Social Workers and the Politics of Budget Cuts

*I’m still on maternity leave and, so, revising and republishing some of my favorite posts from the past two years. This particular post jumped out at me; our Kansas state budget, of course, is in just about the same place, in terms of the depth of cuts on the table, as it was when this originally ran in 2009 and, now, there’s a somewhat surreal conversation about the federal deficit, and how to reduce it (a conversation which, in Congress, centers almost entirely around spending cuts and fiscal chicanery). Social workers still need a louder and more outraged voice about the options that we’re walking away from, and about the very real implications of those default decisions. In the intervening two years, the lives of those we serve have mostly gotten harder, and that means that our resolve must, too.

The economy is bad. It is. And that means that some pain, including not only that which is visited upon the people we serve directly but also that endured by our nonprofit organizations, is inevitable.

But inevitability is vastly overstated.

Social workers run the risk, I believe, of depoliticizing the current battle over investment in our nation’s future and commitment to the most vulnerable by brushing away important questions and needed outrage with a white-washed, ‘the economy is really bad’ explanation that, really, doesn’t explain anything.

There is nothing inevitable about budget cuts when state revenues are declining. There are, obviously, other alternatives–raising taxes chief among them–and the fact that those alternatives are not chosen says a lot more about the political decisions being made (and the people making them) than it does about the state of the economy. We could be choosing to invest more heavily in programs for people living in poverty (which would make sense because more people are poor), in education (because it’s the most direct link to future economic development), in infrastructure (because it puts people to work while meeting our needs).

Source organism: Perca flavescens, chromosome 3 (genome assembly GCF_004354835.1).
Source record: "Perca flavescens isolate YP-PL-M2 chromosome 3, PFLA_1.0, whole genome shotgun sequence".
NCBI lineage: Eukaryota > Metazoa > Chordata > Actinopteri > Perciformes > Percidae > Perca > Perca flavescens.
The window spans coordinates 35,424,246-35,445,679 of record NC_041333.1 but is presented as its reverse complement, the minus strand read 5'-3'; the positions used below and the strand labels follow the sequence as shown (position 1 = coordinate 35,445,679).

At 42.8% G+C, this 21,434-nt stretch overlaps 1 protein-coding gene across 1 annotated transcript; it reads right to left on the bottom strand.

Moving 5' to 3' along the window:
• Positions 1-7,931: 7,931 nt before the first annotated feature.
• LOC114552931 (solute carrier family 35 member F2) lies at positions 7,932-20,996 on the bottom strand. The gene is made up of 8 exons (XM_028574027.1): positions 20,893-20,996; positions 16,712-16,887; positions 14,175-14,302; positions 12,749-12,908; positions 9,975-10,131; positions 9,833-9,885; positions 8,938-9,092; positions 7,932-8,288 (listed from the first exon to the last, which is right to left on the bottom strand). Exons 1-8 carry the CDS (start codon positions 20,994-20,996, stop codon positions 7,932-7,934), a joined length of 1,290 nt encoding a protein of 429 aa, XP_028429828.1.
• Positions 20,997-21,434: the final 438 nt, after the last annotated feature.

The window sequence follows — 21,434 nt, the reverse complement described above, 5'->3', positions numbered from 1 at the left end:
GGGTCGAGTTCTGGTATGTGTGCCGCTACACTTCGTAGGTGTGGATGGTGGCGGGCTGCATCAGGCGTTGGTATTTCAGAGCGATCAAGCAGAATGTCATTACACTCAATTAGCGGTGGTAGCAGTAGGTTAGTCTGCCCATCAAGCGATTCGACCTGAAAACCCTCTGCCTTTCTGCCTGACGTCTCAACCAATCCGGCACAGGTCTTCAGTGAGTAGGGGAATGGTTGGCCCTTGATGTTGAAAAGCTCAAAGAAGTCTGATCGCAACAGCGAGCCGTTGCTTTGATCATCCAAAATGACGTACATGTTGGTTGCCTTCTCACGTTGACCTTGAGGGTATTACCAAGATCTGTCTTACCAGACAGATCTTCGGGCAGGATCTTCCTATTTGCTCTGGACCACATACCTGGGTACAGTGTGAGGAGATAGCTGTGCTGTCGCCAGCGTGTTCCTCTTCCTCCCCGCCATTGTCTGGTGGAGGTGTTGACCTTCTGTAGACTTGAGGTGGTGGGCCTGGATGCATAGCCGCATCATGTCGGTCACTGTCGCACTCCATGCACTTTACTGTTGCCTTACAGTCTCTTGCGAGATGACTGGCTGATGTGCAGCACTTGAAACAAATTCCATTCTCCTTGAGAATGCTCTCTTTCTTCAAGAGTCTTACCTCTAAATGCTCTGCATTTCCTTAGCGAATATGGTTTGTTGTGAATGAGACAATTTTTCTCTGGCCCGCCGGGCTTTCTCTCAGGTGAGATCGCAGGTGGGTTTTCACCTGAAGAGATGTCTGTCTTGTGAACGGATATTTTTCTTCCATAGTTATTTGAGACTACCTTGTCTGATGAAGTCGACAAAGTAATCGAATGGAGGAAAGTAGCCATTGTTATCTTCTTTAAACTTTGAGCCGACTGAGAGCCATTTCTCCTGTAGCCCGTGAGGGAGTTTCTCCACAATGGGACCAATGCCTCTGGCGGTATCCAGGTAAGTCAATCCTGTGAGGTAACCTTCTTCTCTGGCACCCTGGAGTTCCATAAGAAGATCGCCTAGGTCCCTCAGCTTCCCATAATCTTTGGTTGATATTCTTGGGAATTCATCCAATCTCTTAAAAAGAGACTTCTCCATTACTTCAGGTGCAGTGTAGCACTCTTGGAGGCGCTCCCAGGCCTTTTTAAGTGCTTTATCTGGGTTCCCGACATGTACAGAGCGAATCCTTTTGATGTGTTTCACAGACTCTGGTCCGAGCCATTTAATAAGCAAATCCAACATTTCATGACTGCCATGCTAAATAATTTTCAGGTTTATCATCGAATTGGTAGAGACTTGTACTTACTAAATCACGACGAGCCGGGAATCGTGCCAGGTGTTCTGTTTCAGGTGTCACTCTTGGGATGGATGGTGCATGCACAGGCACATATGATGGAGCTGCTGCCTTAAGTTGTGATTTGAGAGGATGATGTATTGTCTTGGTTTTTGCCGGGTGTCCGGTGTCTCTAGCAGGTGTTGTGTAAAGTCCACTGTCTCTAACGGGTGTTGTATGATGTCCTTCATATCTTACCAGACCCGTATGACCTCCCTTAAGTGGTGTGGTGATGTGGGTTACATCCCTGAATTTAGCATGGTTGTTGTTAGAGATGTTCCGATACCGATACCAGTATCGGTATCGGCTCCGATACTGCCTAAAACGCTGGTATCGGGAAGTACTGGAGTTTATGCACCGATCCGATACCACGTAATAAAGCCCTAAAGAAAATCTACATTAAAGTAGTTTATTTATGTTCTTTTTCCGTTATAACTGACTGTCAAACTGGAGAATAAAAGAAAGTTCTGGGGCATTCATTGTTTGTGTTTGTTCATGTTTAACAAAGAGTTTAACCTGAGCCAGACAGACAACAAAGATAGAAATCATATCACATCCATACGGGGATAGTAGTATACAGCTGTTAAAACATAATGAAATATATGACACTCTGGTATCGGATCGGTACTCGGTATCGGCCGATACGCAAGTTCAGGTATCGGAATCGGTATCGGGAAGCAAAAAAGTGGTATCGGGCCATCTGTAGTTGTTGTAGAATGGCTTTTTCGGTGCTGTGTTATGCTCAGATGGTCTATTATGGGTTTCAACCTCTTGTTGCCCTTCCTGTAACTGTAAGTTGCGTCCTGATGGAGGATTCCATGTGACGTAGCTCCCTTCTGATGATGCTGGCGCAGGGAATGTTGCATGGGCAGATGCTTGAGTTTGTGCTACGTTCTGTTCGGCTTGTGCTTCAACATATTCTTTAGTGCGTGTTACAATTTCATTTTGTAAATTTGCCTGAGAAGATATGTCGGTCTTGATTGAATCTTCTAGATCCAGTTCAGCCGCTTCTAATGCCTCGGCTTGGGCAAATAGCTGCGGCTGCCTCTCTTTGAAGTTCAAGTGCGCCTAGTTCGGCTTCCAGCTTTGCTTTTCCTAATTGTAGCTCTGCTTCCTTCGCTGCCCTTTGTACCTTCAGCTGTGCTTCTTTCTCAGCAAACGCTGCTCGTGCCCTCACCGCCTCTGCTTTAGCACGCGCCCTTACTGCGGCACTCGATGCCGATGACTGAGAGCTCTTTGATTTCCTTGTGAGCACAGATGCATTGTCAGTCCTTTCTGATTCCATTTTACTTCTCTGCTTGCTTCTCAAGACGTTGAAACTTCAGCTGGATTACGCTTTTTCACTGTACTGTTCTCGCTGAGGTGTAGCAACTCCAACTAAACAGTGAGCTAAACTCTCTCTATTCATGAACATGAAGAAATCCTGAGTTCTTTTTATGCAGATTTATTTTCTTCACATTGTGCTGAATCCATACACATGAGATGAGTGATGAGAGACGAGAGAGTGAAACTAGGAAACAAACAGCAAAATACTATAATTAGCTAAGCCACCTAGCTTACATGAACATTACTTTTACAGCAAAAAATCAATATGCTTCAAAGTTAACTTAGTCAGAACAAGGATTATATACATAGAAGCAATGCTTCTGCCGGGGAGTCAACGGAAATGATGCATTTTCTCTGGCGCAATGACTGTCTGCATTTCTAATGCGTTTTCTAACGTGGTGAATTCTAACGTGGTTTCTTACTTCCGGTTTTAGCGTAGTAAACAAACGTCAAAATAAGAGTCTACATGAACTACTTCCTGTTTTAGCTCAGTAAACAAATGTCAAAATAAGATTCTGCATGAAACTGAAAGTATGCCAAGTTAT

And the fact that we’re not, that we’re slashing spending in ways that mean longer waiting lists for Medicaid waivers, more kids in every classroom, less outreach for children’s health care, fewer supports for vulnerable seniors–that is a fact that is much more political than economic.

So the next time that you find yourself (or a colleague) bemoaning cuts and their impact and then blaming that vague nemesis–the economy–ask instead about the choices that determined, when presented with a couple of different forks in the road, which one to take. Find out who is responsible for choosing that path, and hold them accountable. Use it as an example that our clients can understand: tough times come into everyone’s (and every state’s) lives, and when they do, we have choices. We can’t control the situations in which we find ourselves, but we can control how we respond. And, when we respond in ways that are harmful to others, there will be consequences.

2 responses to “Social Workers and the Politics of Budget Cuts

  1. I heard a Kathy Greenlee say earlier this year that she is often asked by legislators and others what should be cut in the state Dept. on Aging to save money. Her response is that they’re asking the wrong question. Instead states should be asking, “Where should we invest in order to save money?” Of course, I don’t think the question should center on saving dollars (“Where should we invest in order to create the healthiest and strongest communities?”), but even if it does, budget cuts usually result in higher long term costs…both economic and human.

    Thanks for the reminder!

    • melindaklewis

      Absolutely–I’ve been doing reading on other recessions, and advocacy within them, in preparation for a workshop I’m doing this fall, and it helps to put things in perspective. I mean, the Great Depression gave us Social Security, the cornerstone of our social insurance program and single-handedly responsible for lifting millions of children (whose parents are disabled or deceased) and seniors out of poverty; and we got Medicaid and Food Stamps during an ugly time (although not as bad economically)–the failing Vietnam War and the national turmoil around it. Clearly, what we get has a lot more to do with what we demand and what we have the political power to win, not what the ‘economic winds’ blow our way. Thanks for sharing that quote, Moira. You are always so thoughtful in your reflections and are such an asset as a student–I can’t wait to see all that you accomplish as a practitioner!

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